PowerPoint Presentation Prepared by: Stephen Prince Virginia Polytechnic Institute and State University Chapter 3: Production Design This multimedia product and its contents are protected under copyright law. The following are prohibited by law: •any public performance or display, including transmission of any image over a network; •preparation of any derivative work, including the extraction, in whole or in part, of any images; •any rental, lease, or lending of the program. What the Production Designer Does ▪ ▪ ▪ ▪ ▪ ▪ ▪ ▪ Reading the script Visualizing the look Setting the budget Sketches (Visual concepts) Issues of character and story Digital previsualization Scouting locations (recces) Supervises production crew © 2013, 2010, 2007 Pearson Education, Inc. Creating a Unified Design ▪ Interplay of all design elements within a shot ▪ ▪ ▪ ▪ Layout of sets Architectural styles and building materials Coloring and texture of buildings Costumes © 2013, 2010,2007, 2007 Pearson © 2010, 2004 Education, PearsonInc. Education, Inc. ▪ Basic tools of production design: ▪ ▪ ▪ ▪ Sets Costumes Matte Paintings Miniatures © 2013, 2010, 2007 Pearson Education, Inc. Sets ▪ ▪ ▪ ▪ Interior Exterior Miniatures Large scale set design ▪ Ken Adam © 2013, 2010, 2007 Pearson Education, Inc. Ken Adam ▪ ▪ ▪ ▪ Dr. Strangelove Barry Lyndon Dr. No Goldfinger © 2013, 2010, 2007 Pearson Education, Inc. Costumes ▪ Details of period or setting ▪ Color and spectacle ▪ Commentary on the characters © 2013, 2010, 2007 Pearson Education, Inc. Matte Paintings ▪ Extend scope and size of sets ▪ Tromp l’oeil ▪ 3D Digital Matte ▪ Matte painting camera projected onto wireframe geometry of 3D digital scene elements ▪ Simulating perspective changes produced by camera movement © 2010, 20072004 Pearson Education,Education, Inc. © 2013, 2010, 2007, Pearson Inc. The Design Concept ▪ Detailed visual concept ▪ Organizes the way that sets and costumes are built, dressed, and photographed © 2013, 2010, 2007 Pearson Education, Inc. Digital Effects ▪ Digital components of production design ▪ ▪ ▪ ▪ Pre-visualization Digital grading Greenscreen soundstage CGI environments ▪ Zodiac © 2013, 2010, 2007 Pearson Education, Inc.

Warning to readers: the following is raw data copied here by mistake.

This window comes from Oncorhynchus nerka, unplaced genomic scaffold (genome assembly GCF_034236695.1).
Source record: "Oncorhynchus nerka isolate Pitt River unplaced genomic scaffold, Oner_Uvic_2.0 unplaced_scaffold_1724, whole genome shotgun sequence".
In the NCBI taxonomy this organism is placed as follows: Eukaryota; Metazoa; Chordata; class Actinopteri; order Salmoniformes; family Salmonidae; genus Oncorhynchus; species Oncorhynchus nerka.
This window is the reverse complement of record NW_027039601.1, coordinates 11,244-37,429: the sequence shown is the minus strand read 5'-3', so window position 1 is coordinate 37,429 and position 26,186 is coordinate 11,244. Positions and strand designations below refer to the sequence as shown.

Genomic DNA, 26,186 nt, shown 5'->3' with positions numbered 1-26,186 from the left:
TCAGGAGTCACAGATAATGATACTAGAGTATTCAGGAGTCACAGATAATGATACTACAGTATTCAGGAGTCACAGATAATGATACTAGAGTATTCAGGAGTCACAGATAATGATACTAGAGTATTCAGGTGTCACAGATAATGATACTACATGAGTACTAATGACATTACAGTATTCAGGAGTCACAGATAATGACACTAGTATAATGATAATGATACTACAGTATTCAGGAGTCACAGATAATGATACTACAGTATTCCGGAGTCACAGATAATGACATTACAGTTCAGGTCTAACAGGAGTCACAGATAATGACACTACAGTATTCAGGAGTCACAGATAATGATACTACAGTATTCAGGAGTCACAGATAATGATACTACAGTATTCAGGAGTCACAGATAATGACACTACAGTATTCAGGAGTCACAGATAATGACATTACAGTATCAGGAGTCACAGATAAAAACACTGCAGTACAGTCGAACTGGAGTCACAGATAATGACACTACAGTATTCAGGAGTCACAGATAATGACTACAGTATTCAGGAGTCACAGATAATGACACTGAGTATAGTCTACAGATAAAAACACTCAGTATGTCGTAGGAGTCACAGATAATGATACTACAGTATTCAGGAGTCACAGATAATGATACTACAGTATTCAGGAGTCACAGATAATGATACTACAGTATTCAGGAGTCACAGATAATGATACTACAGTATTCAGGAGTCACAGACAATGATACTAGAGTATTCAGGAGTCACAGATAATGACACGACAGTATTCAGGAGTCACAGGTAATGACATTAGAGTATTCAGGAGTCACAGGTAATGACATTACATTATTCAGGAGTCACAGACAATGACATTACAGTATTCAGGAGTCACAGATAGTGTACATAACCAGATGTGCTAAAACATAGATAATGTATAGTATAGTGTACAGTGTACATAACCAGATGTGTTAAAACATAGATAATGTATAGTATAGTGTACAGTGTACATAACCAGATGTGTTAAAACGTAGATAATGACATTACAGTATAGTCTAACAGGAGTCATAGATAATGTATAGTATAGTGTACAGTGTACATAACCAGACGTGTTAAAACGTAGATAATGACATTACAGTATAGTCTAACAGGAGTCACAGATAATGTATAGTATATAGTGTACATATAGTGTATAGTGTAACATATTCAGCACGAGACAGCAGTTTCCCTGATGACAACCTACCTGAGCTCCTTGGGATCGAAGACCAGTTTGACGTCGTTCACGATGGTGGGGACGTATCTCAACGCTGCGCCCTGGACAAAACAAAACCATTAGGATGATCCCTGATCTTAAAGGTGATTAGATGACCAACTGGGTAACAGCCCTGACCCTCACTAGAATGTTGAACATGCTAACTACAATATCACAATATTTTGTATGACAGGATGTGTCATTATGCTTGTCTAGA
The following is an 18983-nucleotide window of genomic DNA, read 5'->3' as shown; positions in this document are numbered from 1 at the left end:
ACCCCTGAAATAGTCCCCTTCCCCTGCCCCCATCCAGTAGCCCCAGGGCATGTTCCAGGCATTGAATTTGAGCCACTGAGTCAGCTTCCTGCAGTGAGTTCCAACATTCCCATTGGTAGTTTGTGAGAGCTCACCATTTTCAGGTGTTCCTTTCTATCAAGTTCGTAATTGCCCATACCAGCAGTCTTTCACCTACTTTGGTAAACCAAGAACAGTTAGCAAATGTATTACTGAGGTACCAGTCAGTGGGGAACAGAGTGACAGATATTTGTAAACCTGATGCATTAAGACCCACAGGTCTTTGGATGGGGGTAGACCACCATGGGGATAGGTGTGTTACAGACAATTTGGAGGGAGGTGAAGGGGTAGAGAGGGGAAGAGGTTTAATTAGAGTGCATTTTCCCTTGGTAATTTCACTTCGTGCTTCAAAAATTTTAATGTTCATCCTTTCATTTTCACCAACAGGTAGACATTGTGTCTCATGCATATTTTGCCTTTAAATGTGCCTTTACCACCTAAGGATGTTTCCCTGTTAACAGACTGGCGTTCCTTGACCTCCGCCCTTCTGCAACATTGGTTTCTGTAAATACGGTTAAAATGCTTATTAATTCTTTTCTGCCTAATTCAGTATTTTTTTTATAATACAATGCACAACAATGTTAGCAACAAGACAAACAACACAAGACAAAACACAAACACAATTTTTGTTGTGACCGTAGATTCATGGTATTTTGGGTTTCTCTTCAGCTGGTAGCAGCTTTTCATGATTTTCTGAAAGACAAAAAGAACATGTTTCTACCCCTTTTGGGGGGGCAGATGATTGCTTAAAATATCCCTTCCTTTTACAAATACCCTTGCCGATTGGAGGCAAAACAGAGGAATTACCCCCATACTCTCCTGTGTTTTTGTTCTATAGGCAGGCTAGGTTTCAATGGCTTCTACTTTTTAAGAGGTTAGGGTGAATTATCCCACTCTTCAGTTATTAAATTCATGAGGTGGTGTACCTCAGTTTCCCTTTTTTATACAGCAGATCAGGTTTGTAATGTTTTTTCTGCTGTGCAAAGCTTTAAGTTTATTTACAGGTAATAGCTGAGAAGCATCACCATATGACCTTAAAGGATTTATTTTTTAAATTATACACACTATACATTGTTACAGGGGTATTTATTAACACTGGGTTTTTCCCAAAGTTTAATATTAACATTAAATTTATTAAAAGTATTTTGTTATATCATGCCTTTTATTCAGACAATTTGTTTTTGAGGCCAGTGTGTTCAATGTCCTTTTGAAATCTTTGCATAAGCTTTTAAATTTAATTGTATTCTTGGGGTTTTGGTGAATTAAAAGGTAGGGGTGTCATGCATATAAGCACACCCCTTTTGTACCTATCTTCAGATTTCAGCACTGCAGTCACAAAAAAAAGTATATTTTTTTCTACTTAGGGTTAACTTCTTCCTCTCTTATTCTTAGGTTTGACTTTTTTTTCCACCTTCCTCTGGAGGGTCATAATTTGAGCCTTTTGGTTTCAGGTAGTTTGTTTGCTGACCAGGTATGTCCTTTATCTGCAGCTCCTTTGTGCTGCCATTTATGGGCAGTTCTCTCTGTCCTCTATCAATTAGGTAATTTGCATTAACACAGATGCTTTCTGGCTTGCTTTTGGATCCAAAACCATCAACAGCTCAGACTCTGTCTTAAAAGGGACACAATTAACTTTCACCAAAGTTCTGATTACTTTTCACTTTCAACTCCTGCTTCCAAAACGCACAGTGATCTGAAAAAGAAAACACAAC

PowerPoint Presentation Prepared by: Stephen Prince Virginia Polytechnic Institute and State University Chapter 4: Acting This multimedia product and its contents are protected under copyright law. The following are prohibited by law: •any public performance or display, including transmission of any image over a network; •preparation of any derivative work, including the extraction, in whole or in part, of any images; •any rental, lease, or lending of the program. © 2013, 2010, 2007 Pearson Education, Inc. Acting in Film vs. Theater Five unique characteristics that shape film acting © 2013, 2010, 2007 Pearson Education, Inc. ▪ Lack of rehearsal ▪ Budgetary factors create shortage of time ▪ Director attitudes ▪ Shooting Out of Continuity ▪ Economies of time and cost determine shooting order of scenes ▪ Shooting close-ups and coverage © 2013, 2010, 2007 Pearson Education, Inc. ▪ Amplification of gesture and expressions ▪ Camera and microphone magnify performance ▪ Encourage restrained style of performance ▪ Minimalist styles ▪ Clint Eastwood © 2013, 2010, 2007 Pearson Education, Inc. ▪ Lighting, Lenses and Effects Work ▪ Hitting the mark ▪ Performer should know how camera reads scene ▪ ▪ ▪ ▪ Depth of field Lens angle of view Contrast range – lighting falloff Camera movement ▪ Greenscreening ▪ Playing to nonexistent sets and characters ▪ Scene fully assembled during post-production compositing © 2013, 2010, 2007 Pearson ©2010 Pearson Education Education, Inc. ▪ Lack of a live audience ▪ Can’t calibrate performance according to audience response ▪ Chaplin ▪ Other comedy © 2013, 2010, 2007 Pearson Education, Inc. Stars ▪ The Star Persona ▪ Composite personality established across many films ▪ Greater than the performance in any single film ▪ Personality stars and Character stars © 2013, 2010, 2007 Pearson Education, Inc. Technical Acting ▪ Dominant style of screen performance during 1930s-1950s ▪ Lack of introspection ▪ Creation of character from the ‘outside’ ▪ James Cagney and White Heat (1949) ▪ Imitating the sounds rather than feeling the emotions © 2013, 2010, 2007 Pearson Education, Inc. Method ▪ Method Acting ▪ Brought to cinema in the 1950s by new generation of actors ▪ Paul Newman, Shelly Winters, Montgomery Clift ▪ Marlon Brando ▪ On the Waterfront (1954) ▪ The Godfather (1972) ▪ Last Tango in Paris (1973) © 2013, 2010, 2007 Pearson Education, Inc. Method ▪ Internalized, richly psychological performance style ▪ Formal training at New York’s Actor’s Studio ▪ Emotional memory and sense recall exercises ▪ Emphasis on inhabiting the character psychologically © 2013, 2010, 2007 Pearson Education, Inc. The Actor as an Element of Visual Design ▪ Unique body language of the performer ▪ Choreographing performance ▪ Integrating it with lighting, camera position and movement ▪ Typage ▪ Social ▪ Psychological © 2013, 2010, 2007 Pearson Education, Inc. Performance, Emotion and Audience Response ▪ Interpretive response ▪ Facial and gestural components ▪ Influences emotional response ▪ Emotional response ▪ Empathy © 2013, 2010, 2007 Pearson Education, Inc.